After taking a nitroglycerin under the tongue (sublingually), relief is likely to follow within one to two minutes. Not all types of chest pain will respond to nitroglycerin. This proves helpful in differentiating symptoms caused by impaired blood flow in the coronary vessels or a diversity of noncardiac conditions. Nitroglycerin may interact with other cardiac medication, and this should be discussed with a physician.
Why Many Patients do Not Take Nitroglycerin
A common practice is to hand the patient a prescription, with the sole instruction to put the pill under the tongue during chest discomfort. The doctor often alerts the patient that the use of nitroglycerin may be associated with lightheadedness or a throbbing headache. Patients so instructed infrequently resort to nitroglycerin. They generally reserve it for a more severe episode of angina that does not immediately abate when they stop whatever they are doing.
Patients commonly harbor the superstitious notion that the less they resort to nitroglycerin, the less serious their affliction. Some fear addiction, habituation, or loss of nitrate efficacy at a time when they might really need it. Some are impeded in its use because of unease in exposing the fact that they suffer from a heart condition for fear of losing a job or arousing undue anxiety in a spouse. A common rationalization is that because the discomfort is transient, far preferable to taking a pill is to stop the exertion that provoked the angina in the first place. It is therefore important for the patient to understand that nitroglycerin is not habit-forming and is neither a narcotic nor a painkiller. It is permissible to take nitroglycerin numerous times during the course of the day without adverse consequences.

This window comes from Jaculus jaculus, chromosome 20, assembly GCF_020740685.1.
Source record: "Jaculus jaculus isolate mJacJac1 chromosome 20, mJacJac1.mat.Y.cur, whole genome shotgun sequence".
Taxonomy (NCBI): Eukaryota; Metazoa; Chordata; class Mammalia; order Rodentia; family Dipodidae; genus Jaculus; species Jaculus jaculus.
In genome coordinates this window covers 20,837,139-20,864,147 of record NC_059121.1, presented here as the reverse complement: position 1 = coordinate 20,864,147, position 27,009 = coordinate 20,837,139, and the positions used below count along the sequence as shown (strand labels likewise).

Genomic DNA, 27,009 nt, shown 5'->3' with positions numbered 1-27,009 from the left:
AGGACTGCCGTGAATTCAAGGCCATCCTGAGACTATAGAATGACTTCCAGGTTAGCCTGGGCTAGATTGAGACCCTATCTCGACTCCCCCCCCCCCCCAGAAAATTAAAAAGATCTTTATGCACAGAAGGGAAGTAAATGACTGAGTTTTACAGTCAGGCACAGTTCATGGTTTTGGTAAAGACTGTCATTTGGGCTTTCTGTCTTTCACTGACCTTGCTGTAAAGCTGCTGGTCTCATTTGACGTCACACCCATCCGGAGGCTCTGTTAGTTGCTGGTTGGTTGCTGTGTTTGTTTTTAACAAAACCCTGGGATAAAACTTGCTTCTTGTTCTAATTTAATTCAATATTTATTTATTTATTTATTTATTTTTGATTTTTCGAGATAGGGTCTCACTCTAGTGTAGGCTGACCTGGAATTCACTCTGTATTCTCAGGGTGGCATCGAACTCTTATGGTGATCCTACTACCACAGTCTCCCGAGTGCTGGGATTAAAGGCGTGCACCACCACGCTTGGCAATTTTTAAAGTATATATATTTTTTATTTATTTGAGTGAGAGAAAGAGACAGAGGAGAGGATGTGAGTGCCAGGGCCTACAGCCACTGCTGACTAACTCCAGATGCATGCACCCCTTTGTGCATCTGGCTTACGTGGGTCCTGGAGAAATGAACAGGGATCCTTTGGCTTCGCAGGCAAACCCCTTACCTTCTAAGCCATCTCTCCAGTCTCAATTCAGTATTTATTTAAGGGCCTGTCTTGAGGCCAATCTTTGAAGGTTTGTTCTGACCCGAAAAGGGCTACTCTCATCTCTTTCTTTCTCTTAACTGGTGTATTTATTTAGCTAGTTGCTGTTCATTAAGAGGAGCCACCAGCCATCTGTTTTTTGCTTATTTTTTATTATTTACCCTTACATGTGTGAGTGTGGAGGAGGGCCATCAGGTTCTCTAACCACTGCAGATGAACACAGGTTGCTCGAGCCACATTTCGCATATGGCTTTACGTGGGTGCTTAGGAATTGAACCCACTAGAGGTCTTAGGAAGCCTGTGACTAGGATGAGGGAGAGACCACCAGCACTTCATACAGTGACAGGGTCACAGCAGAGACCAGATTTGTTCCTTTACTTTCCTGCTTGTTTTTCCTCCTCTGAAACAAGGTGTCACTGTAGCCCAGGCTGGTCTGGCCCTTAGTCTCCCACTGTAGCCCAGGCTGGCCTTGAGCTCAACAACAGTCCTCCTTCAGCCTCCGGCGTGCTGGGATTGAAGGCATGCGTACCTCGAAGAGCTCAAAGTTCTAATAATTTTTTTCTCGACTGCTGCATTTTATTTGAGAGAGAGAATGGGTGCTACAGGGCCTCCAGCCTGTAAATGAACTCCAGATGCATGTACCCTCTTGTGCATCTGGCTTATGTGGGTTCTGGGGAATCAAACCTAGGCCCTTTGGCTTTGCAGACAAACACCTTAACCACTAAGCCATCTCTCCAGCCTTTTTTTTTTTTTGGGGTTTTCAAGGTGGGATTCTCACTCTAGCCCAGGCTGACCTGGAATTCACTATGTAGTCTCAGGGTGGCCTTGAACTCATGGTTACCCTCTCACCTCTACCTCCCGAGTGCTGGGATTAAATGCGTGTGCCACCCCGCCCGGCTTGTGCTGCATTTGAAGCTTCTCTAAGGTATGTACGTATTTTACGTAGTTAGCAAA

We encourage patients with newly diagnosed angina to take a sublingual nitroglycerin in our presence when they are not experiencing angina. While the drug is acting, explanation of its pharmacology and beneficent action proves valuable. These patients almost never have side effects and more readily resort to its use.
A few admonitions are in order. Viagra, used to treat erectile dysfunction, is not indicated for patients taking oral nitrates, nitroglycerin patches, or sublingual preparations. If one is experiencing angina that is not substantially relieved by nitroglycerin, or if the discomfort recurs after a single nitroglycerin pill, seeking the closest medical facility is an appropriate response.
Fear and anxiety prevail among coronary heart disease patients. This is not at all surprising, as many are aware that sudden cardiac death or a disabling heart attack are possible outcomes of their condition. The occurrence of angina pectoris is therefore a disquieting reminder of one’s uncertain hold on life. A wealth of published data documents psychological stress as an adverse prognostic factor for patients with coronary artery disease. Stress is invariably diminished by purposeful activity. Being able to terminate an anginal episode promptly, or better still to prevent its occurrence, puts one in control. Taking nitroglycerin is a self-empowering act. Being in control ameliorates fear and anxiety.
When nitroglycerin is properly and frequently used, it will improve the patient’s quality of life. Patients experiencing angina can avoid costly interventions by being treated medically. Neither life’s duration nor the patient’s well-being is thereby compromised. Taking nitroglycerin freely, without anxiety, fosters self reliance—a highly desirable goal for all patients.
This work was supported in part by the Lown Cardiovascular Research Foundation.